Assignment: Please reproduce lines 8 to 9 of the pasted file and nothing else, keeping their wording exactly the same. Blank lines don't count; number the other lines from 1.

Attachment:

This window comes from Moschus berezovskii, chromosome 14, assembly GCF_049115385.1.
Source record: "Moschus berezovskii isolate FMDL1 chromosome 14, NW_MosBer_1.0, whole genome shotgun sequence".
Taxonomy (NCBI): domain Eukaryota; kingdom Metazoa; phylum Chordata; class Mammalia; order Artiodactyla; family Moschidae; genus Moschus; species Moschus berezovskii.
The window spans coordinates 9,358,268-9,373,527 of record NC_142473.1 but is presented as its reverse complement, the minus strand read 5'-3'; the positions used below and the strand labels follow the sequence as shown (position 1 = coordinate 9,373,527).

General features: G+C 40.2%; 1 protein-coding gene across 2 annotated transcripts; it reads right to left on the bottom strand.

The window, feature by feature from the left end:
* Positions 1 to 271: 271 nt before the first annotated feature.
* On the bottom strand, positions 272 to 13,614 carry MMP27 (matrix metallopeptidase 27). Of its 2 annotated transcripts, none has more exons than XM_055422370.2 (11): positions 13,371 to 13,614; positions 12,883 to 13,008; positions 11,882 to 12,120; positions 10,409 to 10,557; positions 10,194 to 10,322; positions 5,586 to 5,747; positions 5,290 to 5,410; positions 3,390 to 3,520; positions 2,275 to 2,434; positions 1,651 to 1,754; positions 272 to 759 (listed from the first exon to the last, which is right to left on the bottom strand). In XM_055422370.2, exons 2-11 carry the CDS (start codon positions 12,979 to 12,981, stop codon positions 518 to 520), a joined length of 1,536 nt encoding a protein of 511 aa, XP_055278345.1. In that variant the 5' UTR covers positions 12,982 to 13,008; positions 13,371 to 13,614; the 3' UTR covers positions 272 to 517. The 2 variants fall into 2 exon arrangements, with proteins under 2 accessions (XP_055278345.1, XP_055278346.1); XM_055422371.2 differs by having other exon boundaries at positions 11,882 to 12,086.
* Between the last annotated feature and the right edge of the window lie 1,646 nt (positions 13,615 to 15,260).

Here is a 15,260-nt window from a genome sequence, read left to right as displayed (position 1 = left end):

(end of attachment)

* On the bottom strand, positions 272 to 13,614 carry MMP27 (matrix metallopeptidase 27). Of its 2 annotated transcripts, none has more exons than XM_055422370.2 (11): positions 13,371 to 13,614; positions 12,883 to 13,008; positions 11,882 to 12,120; positions 10,409 to 10,557; positions 10,194 to 10,322; positions 5,586 to 5,747; positions 5,290 to 5,410; positions 3,390 to 3,520; positions 2,275 to 2,434; positions 1,651 to 1,754; positions 272 to 759 (listed from the first exon to the last, which is right to left on the bottom strand). In XM_055422370.2, exons 2-11 carry the CDS (start codon positions 12,979 to 12,981, stop codon positions 518 to 520), a joined length of 1,536 nt encoding a protein of 511 aa, XP_055278345.1. In that variant the 5' UTR covers positions 12,982 to 13,008; positions 13,371 to 13,614; the 3' UTR covers positions 272 to 517. The 2 variants fall into 2 exon arrangements, with proteins under 2 accessions (XP_055278345.1, XP_055278346.1); XM_055422371.2 differs by having other exon boundaries at positions 11,882 to 12,086.
* Between the last annotated feature and the right edge of the window lie 1,646 nt (positions 13,615 to 15,260).